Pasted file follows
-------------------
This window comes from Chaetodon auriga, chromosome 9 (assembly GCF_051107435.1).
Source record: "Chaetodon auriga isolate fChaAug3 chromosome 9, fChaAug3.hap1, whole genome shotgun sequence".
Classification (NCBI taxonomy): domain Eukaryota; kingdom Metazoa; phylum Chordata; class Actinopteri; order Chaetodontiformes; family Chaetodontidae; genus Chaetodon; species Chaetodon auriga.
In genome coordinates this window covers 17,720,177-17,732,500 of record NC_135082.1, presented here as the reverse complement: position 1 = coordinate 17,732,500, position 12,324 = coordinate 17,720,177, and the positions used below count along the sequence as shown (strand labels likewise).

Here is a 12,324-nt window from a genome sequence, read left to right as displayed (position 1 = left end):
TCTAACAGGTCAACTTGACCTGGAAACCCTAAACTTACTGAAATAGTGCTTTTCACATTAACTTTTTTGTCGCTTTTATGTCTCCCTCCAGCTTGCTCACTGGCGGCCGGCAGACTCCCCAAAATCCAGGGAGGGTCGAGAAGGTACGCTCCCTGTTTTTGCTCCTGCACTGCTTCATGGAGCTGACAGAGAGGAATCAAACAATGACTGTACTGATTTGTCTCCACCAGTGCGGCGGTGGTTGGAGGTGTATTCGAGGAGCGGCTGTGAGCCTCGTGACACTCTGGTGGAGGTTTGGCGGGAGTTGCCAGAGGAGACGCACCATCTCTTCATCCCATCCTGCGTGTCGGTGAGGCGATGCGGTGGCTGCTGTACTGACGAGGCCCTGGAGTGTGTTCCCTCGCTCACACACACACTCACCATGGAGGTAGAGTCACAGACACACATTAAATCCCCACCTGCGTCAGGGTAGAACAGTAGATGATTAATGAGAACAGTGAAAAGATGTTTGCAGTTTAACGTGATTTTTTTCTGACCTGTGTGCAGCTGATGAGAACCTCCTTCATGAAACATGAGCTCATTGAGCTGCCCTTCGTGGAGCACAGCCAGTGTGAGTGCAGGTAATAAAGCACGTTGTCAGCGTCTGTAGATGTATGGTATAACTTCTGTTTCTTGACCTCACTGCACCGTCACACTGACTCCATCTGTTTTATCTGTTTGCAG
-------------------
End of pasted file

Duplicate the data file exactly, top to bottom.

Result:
This window comes from Chaetodon auriga, chromosome 9 (assembly GCF_051107435.1).
Source record: "Chaetodon auriga isolate fChaAug3 chromosome 9, fChaAug3.hap1, whole genome shotgun sequence".
Classification (NCBI taxonomy): domain Eukaryota; kingdom Metazoa; phylum Chordata; class Actinopteri; order Chaetodontiformes; family Chaetodontidae; genus Chaetodon; species Chaetodon auriga.
In genome coordinates this window covers 17,720,177-17,732,500 of record NC_135082.1, presented here as the reverse complement: position 1 = coordinate 17,732,500, position 12,324 = coordinate 17,720,177, and the positions used below count along the sequence as shown (strand labels likewise).

Here is a 12,324-nt window from a genome sequence, read left to right as displayed (position 1 = left end):
TCTAACAGGTCAACTTGACCTGGAAACCCTAAACTTACTGAAATAGTGCTTTTCACATTAACTTTTTTGTCGCTTTTATGTCTCCCTCCAGCTTGCTCACTGGCGGCCGGCAGACTCCCCAAAATCCAGGGAGGGTCGAGAAGGTACGCTCCCTGTTTTTGCTCCTGCACTGCTTCATGGAGCTGACAGAGAGGAATCAAACAATGACTGTACTGATTTGTCTCCACCAGTGCGGCGGTGGTTGGAGGTGTATTCGAGGAGCGGCTGTGAGCCTCGTGACACTCTGGTGGAGGTTTGGCGGGAGTTGCCAGAGGAGACGCACCATCTCTTCATCCCATCCTGCGTGTCGGTGAGGCGATGCGGTGGCTGCTGTACTGACGAGGCCCTGGAGTGTGTTCCCTCGCTCACACACACACTCACCATGGAGGTAGAGTCACAGACACACATTAAATCCCCACCTGCGTCAGGGTAGAACAGTAGATGATTAATGAGAACAGTGAAAAGATGTTTGCAGTTTAACGTGATTTTTTTCTGACCTGTGTGCAGCTGATGAGAACCTCCTTCATGAAACATGAGCTCATTGAGCTGCCCTTCGTGGAGCACAGCCAGTGTGAGTGCAGGTAATAAAGCACGTTGTCAGCGTCTGTAGATGTATGGTATAACTTCTGTTTCTTGACCTCACTGCACCGTCACACTGACTCCATCTGTTTTATCTGTTTGCAG